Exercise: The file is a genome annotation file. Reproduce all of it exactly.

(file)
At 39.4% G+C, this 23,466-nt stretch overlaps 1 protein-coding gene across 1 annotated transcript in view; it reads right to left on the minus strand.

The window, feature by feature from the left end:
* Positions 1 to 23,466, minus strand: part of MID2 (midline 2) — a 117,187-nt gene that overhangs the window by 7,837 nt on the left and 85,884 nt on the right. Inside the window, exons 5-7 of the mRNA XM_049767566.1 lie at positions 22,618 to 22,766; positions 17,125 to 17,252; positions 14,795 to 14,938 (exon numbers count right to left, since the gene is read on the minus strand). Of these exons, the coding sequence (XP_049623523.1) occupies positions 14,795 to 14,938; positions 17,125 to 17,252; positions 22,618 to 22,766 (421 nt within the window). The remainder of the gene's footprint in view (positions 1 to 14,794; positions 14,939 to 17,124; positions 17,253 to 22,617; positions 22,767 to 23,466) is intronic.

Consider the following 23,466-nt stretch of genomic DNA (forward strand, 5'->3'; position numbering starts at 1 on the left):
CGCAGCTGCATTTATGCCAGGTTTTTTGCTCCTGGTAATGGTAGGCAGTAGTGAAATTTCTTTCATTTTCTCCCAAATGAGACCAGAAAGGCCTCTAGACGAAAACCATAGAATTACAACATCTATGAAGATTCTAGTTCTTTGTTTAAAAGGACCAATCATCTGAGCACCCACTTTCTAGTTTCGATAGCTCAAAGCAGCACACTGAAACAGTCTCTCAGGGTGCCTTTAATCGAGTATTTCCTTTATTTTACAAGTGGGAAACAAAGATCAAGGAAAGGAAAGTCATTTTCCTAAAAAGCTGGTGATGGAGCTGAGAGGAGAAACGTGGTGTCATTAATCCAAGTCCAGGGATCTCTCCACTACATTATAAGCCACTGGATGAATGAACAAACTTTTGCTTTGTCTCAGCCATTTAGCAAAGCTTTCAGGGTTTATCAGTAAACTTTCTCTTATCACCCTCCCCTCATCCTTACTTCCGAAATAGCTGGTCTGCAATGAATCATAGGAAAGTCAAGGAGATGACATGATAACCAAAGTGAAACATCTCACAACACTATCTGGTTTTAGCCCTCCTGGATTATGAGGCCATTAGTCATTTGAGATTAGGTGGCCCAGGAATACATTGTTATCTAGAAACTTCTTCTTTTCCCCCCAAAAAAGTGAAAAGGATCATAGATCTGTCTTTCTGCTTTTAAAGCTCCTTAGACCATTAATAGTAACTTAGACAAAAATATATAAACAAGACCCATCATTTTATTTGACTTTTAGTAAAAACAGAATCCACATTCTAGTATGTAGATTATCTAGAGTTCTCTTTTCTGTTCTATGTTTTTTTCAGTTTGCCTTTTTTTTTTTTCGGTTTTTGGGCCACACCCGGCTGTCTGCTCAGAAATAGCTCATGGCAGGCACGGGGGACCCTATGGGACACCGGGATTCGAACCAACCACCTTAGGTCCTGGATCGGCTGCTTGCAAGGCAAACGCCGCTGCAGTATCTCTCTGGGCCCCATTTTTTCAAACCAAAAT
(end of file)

At 39.4% G+C, this 23,466-nt stretch overlaps 1 protein-coding gene across 1 annotated transcript in view; it reads right to left on the minus strand.

The window, feature by feature from the left end:
* Positions 1 to 23,466, minus strand: part of MID2 (midline 2) — a 117,187-nt gene that overhangs the window by 7,837 nt on the left and 85,884 nt on the right. Inside the window, exons 5-7 of the mRNA XM_049767566.1 lie at positions 22,618 to 22,766; positions 17,125 to 17,252; positions 14,795 to 14,938 (exon numbers count right to left, since the gene is read on the minus strand). Of these exons, the coding sequence (XP_049623523.1) occupies positions 14,795 to 14,938; positions 17,125 to 17,252; positions 22,618 to 22,766 (421 nt within the window). The remainder of the gene's footprint in view (positions 1 to 14,794; positions 14,939 to 17,124; positions 17,253 to 22,617; positions 22,767 to 23,466) is intronic.

Consider the following 23,466-nt stretch of genomic DNA (forward strand, 5'->3'; position numbering starts at 1 on the left):
CGCAGCTGCATTTATGCCAGGTTTTTTGCTCCTGGTAATGGTAGGCAGTAGTGAAATTTCTTTCATTTTCTCCCAAATGAGACCAGAAAGGCCTCTAGACGAAAACCATAGAATTACAACATCTATGAAGATTCTAGTTCTTTGTTTAAAAGGACCAATCATCTGAGCACCCACTTTCTAGTTTCGATAGCTCAAAGCAGCACACTGAAACAGTCTCTCAGGGTGCCTTTAATCGAGTATTTCCTTTATTTTACAAGTGGGAAACAAAGATCAAGGAAAGGAAAGTCATTTTCCTAAAAAGCTGGTGATGGAGCTGAGAGGAGAAACGTGGTGTCATTAATCCAAGTCCAGGGATCTCTCCACTACATTATAAGCCACTGGATGAATGAACAAACTTTTGCTTTGTCTCAGCCATTTAGCAAAGCTTTCAGGGTTTATCAGTAAACTTTCTCTTATCACCCTCCCCTCATCCTTACTTCCGAAATAGCTGGTCTGCAATGAATCATAGGAAAGTCAAGGAGATGACATGATAACCAAAGTGAAACATCTCACAACACTATCTGGTTTTAGCCCTCCTGGATTATGAGGCCATTAGTCATTTGAGATTAGGTGGCCCAGGAATACATTGTTATCTAGAAACTTCTTCTTTTCCCCCCAAAAAAGTGAAAAGGATCATAGATCTGTCTTTCTGCTTTTAAAGCTCCTTAGACCATTAATAGTAACTTAGACAAAAATATATAAACAAGACCCATCATTTTATTTGACTTTTAGTAAAAACAGAATCCACATTCTAGTATGTAGATTATCTAGAGTTCTCTTTTCTGTTCTATGTTTTTTTCAGTTTGCCTTTTTTTTTTTTCGGTTTTTGGGCCACACCCGGCTGTCTGCTCAGAAATAGCTCATGGCAGGCACGGGGGACCCTATGGGACACCGGGATTCGAACCAACCACCTTAGGTCCTGGATCGGCTGCTTGCAAGGCAAACGCCGCTGCAGTATCTCTCTGGGCCCCATTTTTTCAAACCAAAAT